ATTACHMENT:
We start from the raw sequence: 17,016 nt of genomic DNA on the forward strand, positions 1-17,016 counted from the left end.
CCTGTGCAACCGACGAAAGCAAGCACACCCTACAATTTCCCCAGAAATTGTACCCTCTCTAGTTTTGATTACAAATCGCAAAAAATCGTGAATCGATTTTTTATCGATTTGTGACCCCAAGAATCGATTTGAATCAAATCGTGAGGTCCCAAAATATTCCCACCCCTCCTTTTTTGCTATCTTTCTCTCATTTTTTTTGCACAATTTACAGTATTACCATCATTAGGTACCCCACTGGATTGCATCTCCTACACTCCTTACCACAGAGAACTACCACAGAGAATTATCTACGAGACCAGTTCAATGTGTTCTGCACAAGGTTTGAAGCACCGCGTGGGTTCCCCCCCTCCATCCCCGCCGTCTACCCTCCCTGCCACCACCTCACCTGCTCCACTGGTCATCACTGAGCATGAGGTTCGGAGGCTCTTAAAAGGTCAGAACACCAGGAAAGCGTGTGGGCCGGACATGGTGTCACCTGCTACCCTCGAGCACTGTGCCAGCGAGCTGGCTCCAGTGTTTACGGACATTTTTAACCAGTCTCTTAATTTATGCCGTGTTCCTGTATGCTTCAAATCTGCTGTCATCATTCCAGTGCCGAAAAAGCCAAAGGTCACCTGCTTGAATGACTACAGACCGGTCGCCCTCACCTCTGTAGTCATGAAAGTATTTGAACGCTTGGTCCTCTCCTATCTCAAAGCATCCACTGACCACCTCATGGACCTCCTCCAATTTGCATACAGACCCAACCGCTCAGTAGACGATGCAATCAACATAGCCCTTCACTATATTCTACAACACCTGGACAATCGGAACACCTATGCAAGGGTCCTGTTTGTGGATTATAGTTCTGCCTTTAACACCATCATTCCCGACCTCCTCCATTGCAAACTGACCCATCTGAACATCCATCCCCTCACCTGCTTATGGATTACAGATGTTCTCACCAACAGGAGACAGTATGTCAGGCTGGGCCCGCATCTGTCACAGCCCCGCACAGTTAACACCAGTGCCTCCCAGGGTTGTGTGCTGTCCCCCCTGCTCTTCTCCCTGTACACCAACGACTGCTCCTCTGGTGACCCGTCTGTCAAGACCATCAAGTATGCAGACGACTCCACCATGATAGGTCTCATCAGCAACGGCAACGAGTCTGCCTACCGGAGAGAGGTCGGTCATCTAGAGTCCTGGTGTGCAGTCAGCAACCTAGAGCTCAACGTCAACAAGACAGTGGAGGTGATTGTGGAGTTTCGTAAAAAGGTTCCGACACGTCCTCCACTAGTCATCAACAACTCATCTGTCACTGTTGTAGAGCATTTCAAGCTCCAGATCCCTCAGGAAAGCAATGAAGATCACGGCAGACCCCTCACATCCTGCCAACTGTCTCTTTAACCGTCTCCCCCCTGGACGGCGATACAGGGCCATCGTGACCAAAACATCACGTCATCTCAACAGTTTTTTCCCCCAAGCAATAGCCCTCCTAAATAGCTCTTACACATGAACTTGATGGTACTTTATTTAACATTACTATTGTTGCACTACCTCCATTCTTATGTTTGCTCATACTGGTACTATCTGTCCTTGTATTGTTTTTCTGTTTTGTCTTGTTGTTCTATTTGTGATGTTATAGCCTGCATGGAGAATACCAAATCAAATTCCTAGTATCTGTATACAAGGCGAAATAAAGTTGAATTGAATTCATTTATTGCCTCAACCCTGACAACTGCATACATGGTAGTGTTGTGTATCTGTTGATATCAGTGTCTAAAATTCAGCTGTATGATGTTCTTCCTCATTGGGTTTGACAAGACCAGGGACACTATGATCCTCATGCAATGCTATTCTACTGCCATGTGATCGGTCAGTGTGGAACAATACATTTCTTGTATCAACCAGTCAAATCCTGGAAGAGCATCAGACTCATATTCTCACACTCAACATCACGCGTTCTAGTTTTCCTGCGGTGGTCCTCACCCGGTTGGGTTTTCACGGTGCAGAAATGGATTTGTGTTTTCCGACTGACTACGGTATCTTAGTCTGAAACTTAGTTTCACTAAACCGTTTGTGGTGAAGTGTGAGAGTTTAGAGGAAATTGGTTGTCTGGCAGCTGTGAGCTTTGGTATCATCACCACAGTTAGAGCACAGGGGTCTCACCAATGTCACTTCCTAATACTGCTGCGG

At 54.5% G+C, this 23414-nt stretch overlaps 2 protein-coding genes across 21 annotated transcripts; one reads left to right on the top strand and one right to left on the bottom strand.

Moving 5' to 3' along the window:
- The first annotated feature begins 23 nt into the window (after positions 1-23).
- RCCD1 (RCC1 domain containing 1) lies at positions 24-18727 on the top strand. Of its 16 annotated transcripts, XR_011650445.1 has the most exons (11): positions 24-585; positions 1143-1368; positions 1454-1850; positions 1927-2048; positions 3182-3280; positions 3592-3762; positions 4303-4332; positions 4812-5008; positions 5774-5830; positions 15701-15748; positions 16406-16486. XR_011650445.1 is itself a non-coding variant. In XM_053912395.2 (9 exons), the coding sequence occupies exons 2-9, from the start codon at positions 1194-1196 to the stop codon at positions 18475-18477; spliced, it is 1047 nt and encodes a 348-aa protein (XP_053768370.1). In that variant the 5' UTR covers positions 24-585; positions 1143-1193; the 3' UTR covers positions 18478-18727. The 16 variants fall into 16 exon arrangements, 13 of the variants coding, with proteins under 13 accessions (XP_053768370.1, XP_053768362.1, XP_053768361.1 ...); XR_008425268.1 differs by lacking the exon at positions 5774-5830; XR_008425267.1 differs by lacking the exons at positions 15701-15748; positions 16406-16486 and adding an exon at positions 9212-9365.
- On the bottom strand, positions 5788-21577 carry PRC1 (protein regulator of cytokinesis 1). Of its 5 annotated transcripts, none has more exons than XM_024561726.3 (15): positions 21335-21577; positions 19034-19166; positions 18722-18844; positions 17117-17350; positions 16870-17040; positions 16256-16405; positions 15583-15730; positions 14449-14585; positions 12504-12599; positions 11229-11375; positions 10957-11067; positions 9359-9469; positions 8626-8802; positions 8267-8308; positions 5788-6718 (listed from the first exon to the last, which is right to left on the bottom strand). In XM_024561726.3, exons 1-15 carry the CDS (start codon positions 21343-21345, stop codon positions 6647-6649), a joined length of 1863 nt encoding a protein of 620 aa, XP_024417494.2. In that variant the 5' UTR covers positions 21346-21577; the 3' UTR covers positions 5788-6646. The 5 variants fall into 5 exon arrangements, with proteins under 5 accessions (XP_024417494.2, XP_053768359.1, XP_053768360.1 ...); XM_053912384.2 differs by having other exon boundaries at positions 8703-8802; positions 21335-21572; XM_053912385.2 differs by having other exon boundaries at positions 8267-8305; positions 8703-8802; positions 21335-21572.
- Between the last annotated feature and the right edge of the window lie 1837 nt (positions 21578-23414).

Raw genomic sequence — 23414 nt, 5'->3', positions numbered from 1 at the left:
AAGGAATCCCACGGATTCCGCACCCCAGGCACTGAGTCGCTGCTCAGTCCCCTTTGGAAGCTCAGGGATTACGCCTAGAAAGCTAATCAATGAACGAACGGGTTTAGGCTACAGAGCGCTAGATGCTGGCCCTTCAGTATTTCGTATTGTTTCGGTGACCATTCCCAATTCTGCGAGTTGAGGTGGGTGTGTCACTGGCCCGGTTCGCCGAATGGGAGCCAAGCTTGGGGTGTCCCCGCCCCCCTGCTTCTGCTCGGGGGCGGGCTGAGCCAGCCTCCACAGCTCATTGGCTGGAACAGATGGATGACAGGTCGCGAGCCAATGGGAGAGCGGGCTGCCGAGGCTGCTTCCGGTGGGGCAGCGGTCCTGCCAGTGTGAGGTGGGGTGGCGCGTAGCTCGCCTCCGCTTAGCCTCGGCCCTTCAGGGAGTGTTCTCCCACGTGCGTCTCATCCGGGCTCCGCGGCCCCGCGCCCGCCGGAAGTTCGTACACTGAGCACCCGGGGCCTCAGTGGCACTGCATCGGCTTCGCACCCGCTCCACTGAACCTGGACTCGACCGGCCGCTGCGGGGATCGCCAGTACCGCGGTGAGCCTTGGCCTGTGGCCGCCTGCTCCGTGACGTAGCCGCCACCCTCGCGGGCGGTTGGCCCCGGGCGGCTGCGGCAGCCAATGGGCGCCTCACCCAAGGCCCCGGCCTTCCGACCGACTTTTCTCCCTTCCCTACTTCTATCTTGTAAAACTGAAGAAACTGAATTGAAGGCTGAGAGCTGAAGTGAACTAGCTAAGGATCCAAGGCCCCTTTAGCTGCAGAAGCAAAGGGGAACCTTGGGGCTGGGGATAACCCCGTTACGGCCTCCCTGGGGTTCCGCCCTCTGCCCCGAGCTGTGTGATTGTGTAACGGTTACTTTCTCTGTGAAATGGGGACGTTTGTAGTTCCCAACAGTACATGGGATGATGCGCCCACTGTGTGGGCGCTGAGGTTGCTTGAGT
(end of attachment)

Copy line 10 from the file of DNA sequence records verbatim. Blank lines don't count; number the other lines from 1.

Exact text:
AAGGAATCCCACGGATTCCGCACCCCAGGCACTGAGTCGCTGCTCAGTCCCCTTTGGAAGCTCAGGGATTACGCCTAGAAAGCTAATCAATGAACGAACGGGTTTAGGCTACAGAGCGCTAGATGCTGGCCCTTCAGTATTTCGTATTGTTTCGGTGACCATTCCCAATTCTGCGAGTTGAGGTGGGTGTGTCACTGGCCCGGTTCGCCGAATGGGAGCCAAGCTTGGGGTGTCCCCGCCCCCCTGCTTCTGCTCGGGGGCGGGCTGAGCCAGCCTCCACAGCTCATTGGCTGGAACAGATGGATGACAGGTCGCGAGCCAATGGGAGAGCGGGCTGCCGAGGCTGCTTCCGGTGGGGCAGCGGTCCTGCCAGTGTGAGGTGGGGTGGCGCGTAGCTCGCCTCCGCTTAGCCTCGGCCCTTCAGGGAGTGTTCTCCCACGTGCGTCTCATCCGGGCTCCGCGGCCCCGCGCCCGCCGGAAGTTCGTACACTGAGCACCCGGGGCCTCAGTGGCACTGCATCGGCTTCGCACCCGCTCCACTGAACCTGGACTCGACCGGCCGCTGCGGGGATCGCCAGTACCGCGGTGAGCCTTGGCCTGTGGCCGCCTGCTCCGTGACGTAGCCGCCACCCTCGCGGGCGGTTGGCCCCGGGCGGCTGCGGCAGCCAATGGGCGCCTCACCCAAGGCCCCGGCCTTCCGACCGACTTTTCTCCCTTCCCTACTTCTATCTTGTAAAACTGAAGAAACTGAATTGAAGGCTGAGAGCTGAAGTGAACTAGCTAAGGATCCAAGGCCCCTTTAGCTGCAGAAGCAAAGGGGAACCTTGGGGCTGGGGATAACCCCGTTACGGCCTCCCTGGGGTTCCGCCCTCTGCCCCGAGCTGTGTGATTGTGTAACGGTTACTTTCTCTGTGAAATGGGGACGTTTGTAGTTCCCAACAGTACATGGGATGATGCGCCCACTGTGTGGGCGCTGAGGTTGCTTGAGT